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Science in Focus: Shedding Light: Glossary

R


radiation
The transfer of energy through free space by photons (see Light Links on electromagnetic radiation). The type of material and its temperature determine the amount and energy of the radiation. In general a hot object will emit much more energy than a cool object. A cool object near a warm object may absorb more energy from the warm object than the cool object radiates. Since electromagnetic radiation travels through empty space, the transfer of heat through radiation does not require physical contact.The Earth receives energy from the Sun through radiation.

rain
Water condensed from atmospheric vapor and falling in drops.

The water we experience as rain is condensation around dust particles that occur in the atmosphere.

When enough water condenses in droplets in the atmosphere, they fall as rain.

rainbow
1. An arc of spectral colors appearing in the sky opposite the sun as a result of the refractive dispersion of sunlight in drops of rain or mist.
2. A similar arc or band as one produced by a prism or by iridescence.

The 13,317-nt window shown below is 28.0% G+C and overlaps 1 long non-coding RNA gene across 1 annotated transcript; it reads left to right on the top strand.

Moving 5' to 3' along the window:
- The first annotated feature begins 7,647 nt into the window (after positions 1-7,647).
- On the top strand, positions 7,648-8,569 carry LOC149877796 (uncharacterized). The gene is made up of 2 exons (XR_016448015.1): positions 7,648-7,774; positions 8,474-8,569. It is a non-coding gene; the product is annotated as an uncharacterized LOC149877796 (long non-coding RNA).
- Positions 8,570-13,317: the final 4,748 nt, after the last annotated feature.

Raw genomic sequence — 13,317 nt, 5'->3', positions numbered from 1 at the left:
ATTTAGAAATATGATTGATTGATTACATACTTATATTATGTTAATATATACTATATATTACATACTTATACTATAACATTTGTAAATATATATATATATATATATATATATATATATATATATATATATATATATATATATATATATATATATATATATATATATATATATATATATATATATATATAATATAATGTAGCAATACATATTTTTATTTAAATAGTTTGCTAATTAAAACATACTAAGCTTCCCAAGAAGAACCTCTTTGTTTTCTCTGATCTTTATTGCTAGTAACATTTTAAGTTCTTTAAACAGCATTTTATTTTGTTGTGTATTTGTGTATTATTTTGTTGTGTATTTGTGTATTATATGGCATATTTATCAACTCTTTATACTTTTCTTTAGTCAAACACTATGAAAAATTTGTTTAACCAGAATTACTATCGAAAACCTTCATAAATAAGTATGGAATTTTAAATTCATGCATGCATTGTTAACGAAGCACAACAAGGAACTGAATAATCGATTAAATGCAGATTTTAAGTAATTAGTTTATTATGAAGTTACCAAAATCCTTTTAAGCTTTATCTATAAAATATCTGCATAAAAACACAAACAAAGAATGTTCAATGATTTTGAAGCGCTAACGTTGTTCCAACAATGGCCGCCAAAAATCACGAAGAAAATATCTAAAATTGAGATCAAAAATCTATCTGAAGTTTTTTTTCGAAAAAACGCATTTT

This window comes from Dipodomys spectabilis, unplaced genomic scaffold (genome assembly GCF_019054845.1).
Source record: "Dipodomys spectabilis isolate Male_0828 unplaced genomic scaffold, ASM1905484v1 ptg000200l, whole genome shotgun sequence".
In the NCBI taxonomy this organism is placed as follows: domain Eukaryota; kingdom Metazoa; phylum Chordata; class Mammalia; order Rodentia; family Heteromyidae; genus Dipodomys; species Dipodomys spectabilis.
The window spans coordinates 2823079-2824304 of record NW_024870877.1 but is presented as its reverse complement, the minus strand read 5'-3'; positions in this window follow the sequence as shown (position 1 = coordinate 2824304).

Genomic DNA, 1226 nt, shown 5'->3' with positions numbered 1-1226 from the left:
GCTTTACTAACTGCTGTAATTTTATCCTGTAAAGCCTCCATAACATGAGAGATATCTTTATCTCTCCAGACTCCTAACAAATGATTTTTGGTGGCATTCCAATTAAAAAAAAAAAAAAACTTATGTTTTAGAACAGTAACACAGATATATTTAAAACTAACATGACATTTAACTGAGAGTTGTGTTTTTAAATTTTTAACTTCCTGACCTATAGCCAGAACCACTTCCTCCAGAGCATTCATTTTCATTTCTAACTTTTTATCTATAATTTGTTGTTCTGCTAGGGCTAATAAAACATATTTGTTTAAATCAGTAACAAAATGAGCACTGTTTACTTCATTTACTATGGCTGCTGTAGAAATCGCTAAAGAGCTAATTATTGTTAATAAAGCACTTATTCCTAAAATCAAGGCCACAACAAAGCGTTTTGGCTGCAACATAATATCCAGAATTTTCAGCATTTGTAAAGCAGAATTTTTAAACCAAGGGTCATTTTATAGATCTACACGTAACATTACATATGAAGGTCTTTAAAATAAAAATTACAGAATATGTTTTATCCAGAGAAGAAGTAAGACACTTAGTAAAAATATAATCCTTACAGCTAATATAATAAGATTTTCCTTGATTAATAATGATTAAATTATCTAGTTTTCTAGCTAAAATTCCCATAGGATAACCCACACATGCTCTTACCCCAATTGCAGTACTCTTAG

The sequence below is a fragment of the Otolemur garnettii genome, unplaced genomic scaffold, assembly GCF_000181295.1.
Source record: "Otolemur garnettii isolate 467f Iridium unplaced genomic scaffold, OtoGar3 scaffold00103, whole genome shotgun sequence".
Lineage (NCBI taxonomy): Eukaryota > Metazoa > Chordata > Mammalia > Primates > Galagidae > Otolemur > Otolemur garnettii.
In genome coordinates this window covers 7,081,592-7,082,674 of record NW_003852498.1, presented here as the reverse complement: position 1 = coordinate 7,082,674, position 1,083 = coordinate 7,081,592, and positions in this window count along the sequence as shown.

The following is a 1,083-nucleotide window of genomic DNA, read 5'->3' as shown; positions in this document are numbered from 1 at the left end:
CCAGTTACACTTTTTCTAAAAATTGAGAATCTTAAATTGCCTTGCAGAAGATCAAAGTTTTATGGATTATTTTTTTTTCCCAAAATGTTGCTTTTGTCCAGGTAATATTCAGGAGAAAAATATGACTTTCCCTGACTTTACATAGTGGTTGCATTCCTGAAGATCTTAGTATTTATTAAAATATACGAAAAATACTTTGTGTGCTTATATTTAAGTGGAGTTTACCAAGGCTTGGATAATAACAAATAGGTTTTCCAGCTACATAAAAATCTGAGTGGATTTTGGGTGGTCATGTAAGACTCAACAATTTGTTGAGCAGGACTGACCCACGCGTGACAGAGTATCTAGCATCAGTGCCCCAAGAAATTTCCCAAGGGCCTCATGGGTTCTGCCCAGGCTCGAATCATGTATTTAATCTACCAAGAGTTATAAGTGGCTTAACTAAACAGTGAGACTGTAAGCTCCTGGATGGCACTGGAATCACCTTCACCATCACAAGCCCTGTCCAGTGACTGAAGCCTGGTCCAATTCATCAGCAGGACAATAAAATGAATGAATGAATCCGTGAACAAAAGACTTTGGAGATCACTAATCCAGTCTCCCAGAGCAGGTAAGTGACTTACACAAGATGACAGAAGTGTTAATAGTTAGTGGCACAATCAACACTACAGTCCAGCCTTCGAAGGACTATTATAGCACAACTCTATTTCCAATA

If the sun is shining while it is raining, turn your back to the sun and look for a rainbow.

reflection
The re-emission of light from an object that has been struck by light. The law of reflection states that the incoming angle of light as it hits the object is equal to the outgoing angle (the angle of incidence equals of angle of reflection).

refraction
The change in speed and direction of light when it crosses the boundary between two transparent objects of different densities, such as when light passes from air to water, or when light passes through a glass of water.

retina
The inner layer of tissue that lines the back of the eyeball. It contains the light detectors -- rods and cones -- attached to the optic nerve.

rods
The detectors in the retina which are sensitive to low levels of light. They sense brightness and darkness (like black and white film) but not color.

S


satellite
1. In astronomy. A celestial body that orbits a planet; a moon.
2. In aerospace. An object launched to orbit Earth or another celestial body.

scattering
The reflection of light from a rough surface in many directions with each individual photon following the law of reflection. This is also known as diffuse reflection.

shadow
1. A region that is not illuminated or is only partially illuminated because of the interception of light by an opaque object blocking the source of radiation.
2. The slope cast by an object blocking light.

snow
Frozen precipitation in the form of white or translucent hexagonal ice crystals that fall in soft, white flakes.

See rain.

South Pole
The southern end of Earth's axis of rotation at -90° latitude and located at a point in Antarctica. The South Pole has six months of sunlight follow by six months of darkness each year.

See North Pole.

Southern Hemisphere
The half of the Earth south of the equator.

See Northern Hemisphere.




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